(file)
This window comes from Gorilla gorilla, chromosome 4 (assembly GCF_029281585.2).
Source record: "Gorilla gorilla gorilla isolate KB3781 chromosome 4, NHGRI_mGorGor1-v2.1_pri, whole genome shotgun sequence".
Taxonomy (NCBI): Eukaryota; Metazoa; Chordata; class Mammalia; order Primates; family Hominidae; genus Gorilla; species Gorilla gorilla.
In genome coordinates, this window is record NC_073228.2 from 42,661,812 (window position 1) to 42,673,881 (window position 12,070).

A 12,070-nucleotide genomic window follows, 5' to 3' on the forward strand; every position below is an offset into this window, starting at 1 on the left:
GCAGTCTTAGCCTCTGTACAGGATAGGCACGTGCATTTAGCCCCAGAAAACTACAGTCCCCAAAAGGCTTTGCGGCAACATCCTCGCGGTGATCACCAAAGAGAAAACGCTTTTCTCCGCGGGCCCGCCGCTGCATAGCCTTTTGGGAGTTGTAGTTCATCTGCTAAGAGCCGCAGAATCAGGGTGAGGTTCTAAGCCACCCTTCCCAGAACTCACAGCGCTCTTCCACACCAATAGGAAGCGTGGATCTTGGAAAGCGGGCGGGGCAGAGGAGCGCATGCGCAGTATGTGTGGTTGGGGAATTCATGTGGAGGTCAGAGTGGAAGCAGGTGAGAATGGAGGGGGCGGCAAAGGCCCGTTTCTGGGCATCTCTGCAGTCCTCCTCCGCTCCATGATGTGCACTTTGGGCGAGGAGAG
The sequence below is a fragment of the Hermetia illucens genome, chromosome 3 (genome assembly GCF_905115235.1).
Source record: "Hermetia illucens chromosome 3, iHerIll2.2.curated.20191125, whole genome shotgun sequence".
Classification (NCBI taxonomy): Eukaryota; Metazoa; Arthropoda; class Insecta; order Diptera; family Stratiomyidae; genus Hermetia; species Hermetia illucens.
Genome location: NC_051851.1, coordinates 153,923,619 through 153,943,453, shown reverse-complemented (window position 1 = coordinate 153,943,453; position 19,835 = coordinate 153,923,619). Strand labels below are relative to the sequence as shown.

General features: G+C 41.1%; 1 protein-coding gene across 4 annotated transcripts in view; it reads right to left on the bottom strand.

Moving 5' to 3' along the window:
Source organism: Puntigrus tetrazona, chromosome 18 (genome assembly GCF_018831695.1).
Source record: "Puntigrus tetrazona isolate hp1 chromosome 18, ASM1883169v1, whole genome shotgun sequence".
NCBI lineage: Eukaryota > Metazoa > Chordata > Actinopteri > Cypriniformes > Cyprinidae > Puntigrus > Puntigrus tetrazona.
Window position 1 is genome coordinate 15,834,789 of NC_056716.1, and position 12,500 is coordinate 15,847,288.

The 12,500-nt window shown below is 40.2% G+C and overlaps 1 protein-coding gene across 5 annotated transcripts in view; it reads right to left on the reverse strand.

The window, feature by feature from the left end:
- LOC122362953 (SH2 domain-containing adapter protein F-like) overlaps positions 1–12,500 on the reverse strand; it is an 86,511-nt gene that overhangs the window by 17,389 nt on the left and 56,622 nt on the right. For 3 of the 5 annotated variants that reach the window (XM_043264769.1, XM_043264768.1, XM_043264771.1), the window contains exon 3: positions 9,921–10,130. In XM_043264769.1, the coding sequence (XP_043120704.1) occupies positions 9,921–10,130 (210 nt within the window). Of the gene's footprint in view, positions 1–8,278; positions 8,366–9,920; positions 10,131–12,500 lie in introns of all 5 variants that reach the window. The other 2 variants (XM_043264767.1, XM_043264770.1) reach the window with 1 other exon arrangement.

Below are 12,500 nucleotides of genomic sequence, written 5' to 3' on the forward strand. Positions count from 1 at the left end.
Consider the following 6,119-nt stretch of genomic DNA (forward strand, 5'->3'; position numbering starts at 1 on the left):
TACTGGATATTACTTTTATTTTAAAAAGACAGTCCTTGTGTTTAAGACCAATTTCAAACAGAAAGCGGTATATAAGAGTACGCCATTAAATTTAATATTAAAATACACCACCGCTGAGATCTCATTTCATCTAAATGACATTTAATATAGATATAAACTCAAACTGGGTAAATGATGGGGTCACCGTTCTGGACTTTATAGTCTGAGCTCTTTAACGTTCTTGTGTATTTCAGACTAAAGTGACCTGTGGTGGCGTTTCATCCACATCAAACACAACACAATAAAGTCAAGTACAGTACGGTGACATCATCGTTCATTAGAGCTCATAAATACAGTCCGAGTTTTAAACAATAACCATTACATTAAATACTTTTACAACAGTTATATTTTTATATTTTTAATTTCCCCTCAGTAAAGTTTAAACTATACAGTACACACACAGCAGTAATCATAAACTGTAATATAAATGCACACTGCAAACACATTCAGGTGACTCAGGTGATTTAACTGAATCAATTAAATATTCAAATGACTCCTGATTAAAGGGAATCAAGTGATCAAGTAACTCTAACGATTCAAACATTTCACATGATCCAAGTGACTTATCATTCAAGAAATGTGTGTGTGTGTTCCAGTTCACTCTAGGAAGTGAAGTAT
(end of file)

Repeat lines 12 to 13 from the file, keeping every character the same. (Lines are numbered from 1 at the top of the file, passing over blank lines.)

Moving 5' to 3' along the window:
Source organism: Puntigrus tetrazona, chromosome 18 (genome assembly GCF_018831695.1).